Mexican Chorizo is a Mexican staple. It’s a fatty ground pork made with dried chilies and just a few of the most noteworthy southern spices. Ground coriander (ground cilantro seeds) gives a fragrant and fresh floral tone accented by lime, while the chilies only lend their awesome flavor without the heat of fresh chilies. Included in the star line-up: Oregano! Also inherent to Mexican food.
Mexican Chorizo is a Mexican staple. It's a fatty ground pork made with dried chilies and just a few of the most noteworthy southern spices. Ground coriander (ground cilantro seeds) gives a fragrant and fresh floral tone accented by lime, while the chilies only lend their awesome flavor without the heat of fresh chilies. Included in the star line-up: Oregano! Also inherent to Mexican food.
TOAST 30 SECONDS ON EACH SIDE:
- 2 Dried Guajillo Chili Peppers
- 3 Dried Ancho Chili Peppers
TOAST 30-45 SECONDS:
- 1 Tbsp Whole Cumin seeds
- 2 tsp Whole Coriander seeds
- 1 Tbsp Dried Oregano
ADD TO SPICES AND GRIND IN SPICE GRINDER:
- 2 tsp Salt
ADD TO FOOD PROCESSOR ALONG WITH EVERYTHING ELSE ABOVE +2 Tbsp SOAKING WATER:
- 1/2 Medium Loosely Chopped Onion
- 3 Cloves Garlic
- 2 Tbsps Lime Juice
MIX AND KNEAD PASTE INTO:
- 2 lbs Ground Pork
Grab a heavy skillet. If you have a 12" cast-iron skillet, that would be perfect for this. The heavier the pan, the better the heat-distribution and even cooking. Heat it up to medium heat. While that's heating-up, grab a pie pan and set it aside. Grab and measure all of your dried spices (except for the salt) and set them aside.
Toast the chilies for about 30 seconds on each side, then put them in the pie pan side-by-side. (Do not turn off the pan heat, you're going to use that in a sec.) Add just enough water to cover the chilies in the pie pan to let them sit and soak for about 15-20 minutes while you get other things ready.
While the pan is hot, toast your coriander and cumin seeds for about 30-45 seconds on medium/medium-high heat. Don't let them burn. Remove them from heat then, grind them in a mortar or spice grinder. Add the oregano to the pan and toast for about 10 seconds. Oregano can burn very quickly. Remove from heat and add to a spice grinder or mortar (I use a little coffee grinder that I only use for herbs).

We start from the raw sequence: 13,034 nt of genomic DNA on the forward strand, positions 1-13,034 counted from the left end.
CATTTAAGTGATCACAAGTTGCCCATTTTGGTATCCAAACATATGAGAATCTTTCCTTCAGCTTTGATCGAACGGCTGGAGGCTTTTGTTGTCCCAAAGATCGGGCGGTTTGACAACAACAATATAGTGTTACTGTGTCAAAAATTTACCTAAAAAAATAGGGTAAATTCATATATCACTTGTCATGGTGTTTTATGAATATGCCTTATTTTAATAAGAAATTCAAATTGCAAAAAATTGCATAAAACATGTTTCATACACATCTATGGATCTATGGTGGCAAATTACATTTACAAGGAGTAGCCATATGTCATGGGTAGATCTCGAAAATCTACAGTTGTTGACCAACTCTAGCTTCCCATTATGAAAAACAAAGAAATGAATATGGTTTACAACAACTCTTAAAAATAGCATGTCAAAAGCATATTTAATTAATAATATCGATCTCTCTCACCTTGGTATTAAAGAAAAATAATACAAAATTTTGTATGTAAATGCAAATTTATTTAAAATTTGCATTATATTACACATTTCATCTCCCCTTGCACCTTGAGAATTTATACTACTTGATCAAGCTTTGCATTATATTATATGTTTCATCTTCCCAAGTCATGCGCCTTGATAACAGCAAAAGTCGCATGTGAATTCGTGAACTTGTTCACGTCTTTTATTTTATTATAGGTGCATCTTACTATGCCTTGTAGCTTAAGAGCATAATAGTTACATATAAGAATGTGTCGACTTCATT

Add the toasted coriander, cumin, and oregano, and the salt to the spice grinder and blend until well mixed and the seeds are ground finely.
In a food processor or blender, blend the seasonings from the spice grinder, the chilies and 2 Tbsp of water from the pie pan, the onions, garlic, and lime juice until it forms a paste.
Add the paste to the beef in a large bowl. If you have a mixer with a dough hook, you can use that. Or you can squish it all together with your fingers and then knead the mixture like bread right in the bowl until blended evenly through (that's what I usually do).
From here, you can either saute it in a skillet or freeze it for later.
Quick background about where this recipe came from, and how it’s used
Jordan, being from Texas, grew-up on authentic Mexican food. Not the Ohio version of Mexican food… no, no… REAL Mexican food. The kind that Mexicans actually eat, and for good reason. I’ve come to learn that here in Ohio, where I’ve spent most of my U.S. life, that very few people have a clue what authentic Mexican food is like or should be like, despite our ever-growing Mexican community (here’s hoping the American Dream meant opening-up an authentic Mexican restaurant in Columbus, please). Common ingredients like Mexican Chorizo are unheard of here, while “soft shelled taco” has replaced the actual term “flour tortilla,” and “corn tortillas” are known only as “hard shelled tacos” here in the Heartland (courtesy of Taco Bell, the Ohio ultimate authority on Mexican food). Who knew? Even our “authentic” Mexican restaurants here are passing-off unseasoned ground beef as taco meat, and canned chicken slathered in some sort of white cheese sauce from a can-with-a-mega-pump as a chicken burrito. As horrifying as that sounds, layer on the positive reviews from patrons praising that awesome food. Shudder and shudder again. Suffice it to say, we’ve done it to ourselves. We do love our chains. We get what we drive-thru for.
So being married to this handsome Texan who doesn’t wear a cowboy hat, does wear a gun, and flings a heaven-touched spatula like nothing I’ve ever seen, I’ve learned some authentic Mexican street cooking that has my eyes rolling back in my head at first and last bites. The day-trip back to Texas will be coming-up soon, and you can believe that Mexican stands and real Texas Barbecue will be on our glutton lists (do NOT get me started on what Ohioans think is real Texas Barbecue. Not here. That’s another recipe).
So, Mexican Chorizo is a Mexican staple. It’s a fatty ground pork made with dried chilies and just a few of the most noteworthy southern spices. Ground coriander (ground cilantro seeds) gives a fragrant and fresh floral tone, while the chilies only lend their awesome flavor without the heat of fresh chilies. Mexican oregano… who knew, right?… is also inherent to Mexican food. Start experimenting with oregano in your Mexican dishes and see how it lends a surprisingly wonderful flavor.
Since our family has some insane allergic-to-pork allergy in our genes, I’ve adapted this recipe to only include ground beef, turkey, or chicken. Sigh. I know. Since Chorizo is a fatty meat, we’re using an 80/20 ground beef. The chicken and turkey is great for the lighter side, and isn’t terribly close to an authentic Chorizo, but it’s close enough and we take what we can get.
Drink Pairing Suggestions